Wednesday, August 15, 2012

God is the Ultimate Context of the Universe

In my book, Why Christianity is True, in the section on arguments for the existence of God, I argue that the fact that the universe is a whole made up of a variety of parts points to the existence of God, for all the parts must find their origin in an ultimate unity.  I want to make this same argument again briefly in another way.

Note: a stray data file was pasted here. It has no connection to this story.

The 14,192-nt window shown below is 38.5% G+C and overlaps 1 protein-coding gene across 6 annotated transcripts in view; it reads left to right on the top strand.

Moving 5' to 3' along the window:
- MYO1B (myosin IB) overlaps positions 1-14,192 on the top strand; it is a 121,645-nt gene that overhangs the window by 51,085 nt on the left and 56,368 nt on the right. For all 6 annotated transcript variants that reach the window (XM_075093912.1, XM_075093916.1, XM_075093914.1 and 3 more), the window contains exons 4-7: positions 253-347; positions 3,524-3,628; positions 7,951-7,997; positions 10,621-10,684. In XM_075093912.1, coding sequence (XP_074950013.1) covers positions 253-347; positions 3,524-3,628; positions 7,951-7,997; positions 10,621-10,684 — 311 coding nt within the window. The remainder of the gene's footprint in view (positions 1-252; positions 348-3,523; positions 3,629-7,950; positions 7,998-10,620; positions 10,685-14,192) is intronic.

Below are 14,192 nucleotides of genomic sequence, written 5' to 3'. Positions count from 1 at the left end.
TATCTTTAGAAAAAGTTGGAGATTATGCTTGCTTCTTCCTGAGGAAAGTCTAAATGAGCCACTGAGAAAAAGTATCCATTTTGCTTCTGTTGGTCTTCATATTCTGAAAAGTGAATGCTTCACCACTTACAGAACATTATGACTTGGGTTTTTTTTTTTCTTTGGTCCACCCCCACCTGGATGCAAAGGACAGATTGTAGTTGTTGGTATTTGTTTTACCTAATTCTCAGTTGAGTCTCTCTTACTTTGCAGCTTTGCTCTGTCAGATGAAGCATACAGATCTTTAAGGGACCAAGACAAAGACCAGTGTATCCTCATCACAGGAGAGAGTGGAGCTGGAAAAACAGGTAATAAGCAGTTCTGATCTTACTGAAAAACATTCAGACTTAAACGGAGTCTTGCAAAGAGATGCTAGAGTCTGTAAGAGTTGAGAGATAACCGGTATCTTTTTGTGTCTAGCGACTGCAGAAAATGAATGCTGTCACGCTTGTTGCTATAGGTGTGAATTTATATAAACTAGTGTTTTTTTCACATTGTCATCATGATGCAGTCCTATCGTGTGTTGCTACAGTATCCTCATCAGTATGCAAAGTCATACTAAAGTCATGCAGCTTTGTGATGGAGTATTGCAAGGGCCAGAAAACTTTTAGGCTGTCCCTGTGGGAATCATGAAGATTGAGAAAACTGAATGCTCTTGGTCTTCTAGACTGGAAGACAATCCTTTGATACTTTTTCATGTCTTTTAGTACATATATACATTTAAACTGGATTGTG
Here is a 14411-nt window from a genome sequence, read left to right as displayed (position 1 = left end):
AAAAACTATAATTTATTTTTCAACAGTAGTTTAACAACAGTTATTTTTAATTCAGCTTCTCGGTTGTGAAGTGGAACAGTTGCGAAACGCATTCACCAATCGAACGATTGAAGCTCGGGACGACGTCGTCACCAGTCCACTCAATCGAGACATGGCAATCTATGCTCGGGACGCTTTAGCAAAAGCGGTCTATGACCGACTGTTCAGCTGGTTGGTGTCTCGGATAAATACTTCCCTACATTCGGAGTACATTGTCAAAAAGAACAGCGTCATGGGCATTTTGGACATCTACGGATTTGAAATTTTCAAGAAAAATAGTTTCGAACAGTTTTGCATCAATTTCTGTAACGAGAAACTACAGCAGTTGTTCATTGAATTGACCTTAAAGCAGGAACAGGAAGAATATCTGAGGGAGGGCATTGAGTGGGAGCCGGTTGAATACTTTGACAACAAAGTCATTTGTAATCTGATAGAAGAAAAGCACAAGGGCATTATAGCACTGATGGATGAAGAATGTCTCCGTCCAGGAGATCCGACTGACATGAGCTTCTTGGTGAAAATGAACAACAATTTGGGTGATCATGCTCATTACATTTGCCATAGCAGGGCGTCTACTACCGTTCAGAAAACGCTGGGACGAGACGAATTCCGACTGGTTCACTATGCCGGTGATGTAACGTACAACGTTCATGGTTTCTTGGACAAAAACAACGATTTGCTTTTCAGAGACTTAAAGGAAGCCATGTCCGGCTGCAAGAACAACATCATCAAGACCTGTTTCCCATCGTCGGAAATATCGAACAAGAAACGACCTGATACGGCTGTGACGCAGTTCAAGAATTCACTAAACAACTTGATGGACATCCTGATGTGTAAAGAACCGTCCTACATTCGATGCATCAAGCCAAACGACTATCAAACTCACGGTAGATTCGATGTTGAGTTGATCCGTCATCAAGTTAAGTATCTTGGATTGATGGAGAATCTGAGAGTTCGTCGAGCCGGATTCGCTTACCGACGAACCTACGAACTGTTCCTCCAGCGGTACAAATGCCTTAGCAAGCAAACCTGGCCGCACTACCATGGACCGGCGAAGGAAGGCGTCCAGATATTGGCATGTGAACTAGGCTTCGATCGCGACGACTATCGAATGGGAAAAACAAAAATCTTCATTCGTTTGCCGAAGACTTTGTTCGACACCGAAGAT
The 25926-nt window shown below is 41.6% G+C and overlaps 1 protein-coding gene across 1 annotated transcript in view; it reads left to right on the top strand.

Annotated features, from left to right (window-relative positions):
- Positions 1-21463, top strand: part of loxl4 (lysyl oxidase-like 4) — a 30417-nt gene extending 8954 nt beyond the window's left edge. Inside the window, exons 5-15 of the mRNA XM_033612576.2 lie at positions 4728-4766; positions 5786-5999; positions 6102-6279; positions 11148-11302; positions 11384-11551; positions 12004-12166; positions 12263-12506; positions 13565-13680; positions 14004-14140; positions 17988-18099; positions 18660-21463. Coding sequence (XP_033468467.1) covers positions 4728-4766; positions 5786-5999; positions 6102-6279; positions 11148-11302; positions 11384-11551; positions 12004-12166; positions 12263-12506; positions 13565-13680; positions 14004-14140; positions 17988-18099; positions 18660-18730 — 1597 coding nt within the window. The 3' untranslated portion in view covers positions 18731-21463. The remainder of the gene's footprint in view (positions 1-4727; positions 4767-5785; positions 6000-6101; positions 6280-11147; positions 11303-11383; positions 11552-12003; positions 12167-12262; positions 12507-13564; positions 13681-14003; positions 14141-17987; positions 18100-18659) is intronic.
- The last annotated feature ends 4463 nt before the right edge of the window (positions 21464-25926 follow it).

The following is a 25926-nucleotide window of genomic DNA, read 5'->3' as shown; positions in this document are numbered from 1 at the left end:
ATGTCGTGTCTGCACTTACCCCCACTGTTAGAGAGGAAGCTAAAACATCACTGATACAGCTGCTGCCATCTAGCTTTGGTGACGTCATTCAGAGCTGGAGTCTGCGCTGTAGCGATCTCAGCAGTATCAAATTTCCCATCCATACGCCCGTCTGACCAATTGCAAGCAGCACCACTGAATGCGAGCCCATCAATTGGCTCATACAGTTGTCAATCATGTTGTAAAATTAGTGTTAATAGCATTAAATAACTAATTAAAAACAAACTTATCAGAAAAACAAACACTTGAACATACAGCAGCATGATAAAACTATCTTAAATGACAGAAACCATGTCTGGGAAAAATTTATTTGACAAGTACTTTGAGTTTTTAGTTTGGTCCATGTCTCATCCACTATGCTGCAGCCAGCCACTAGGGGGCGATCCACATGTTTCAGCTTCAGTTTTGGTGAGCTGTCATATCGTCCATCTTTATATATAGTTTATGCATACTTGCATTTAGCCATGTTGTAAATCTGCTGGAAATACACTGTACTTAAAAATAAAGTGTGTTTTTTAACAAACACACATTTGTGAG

The universe is made up of lots of parts.  There are lots of individual objects, like trees, cars, people, rocks, etc.  These objects are obviously parts of a larger whole.  There is clearly a fabric of reality that transcends these individual objects, in which they all exist.  There is a nexus, a framework, a background, or whatever you want to call it, in which all objects exist and by means of which they are able to be interrelated.  In short, there is a whole in which the parts exist; and the parts are derived from this whole, as their very essences are oriented in relation to this whole and they exist only in the context of it.  And yet where is this whole?  What is this reality in which all things exist?  This whole, this nexus, cannot be identified with any of the individual objects.  And yet what else is there?  Is the whole simply the collection of all the parts?  This cannot be, for a collection of parts is not really a separate entity; it is the same as simply all the parts put together and is made up wholly by them.  It is not a separate entity in its own right.  And yet there must be some reality, distinct from the individual parts, that functions as the nexus in which those parts exist.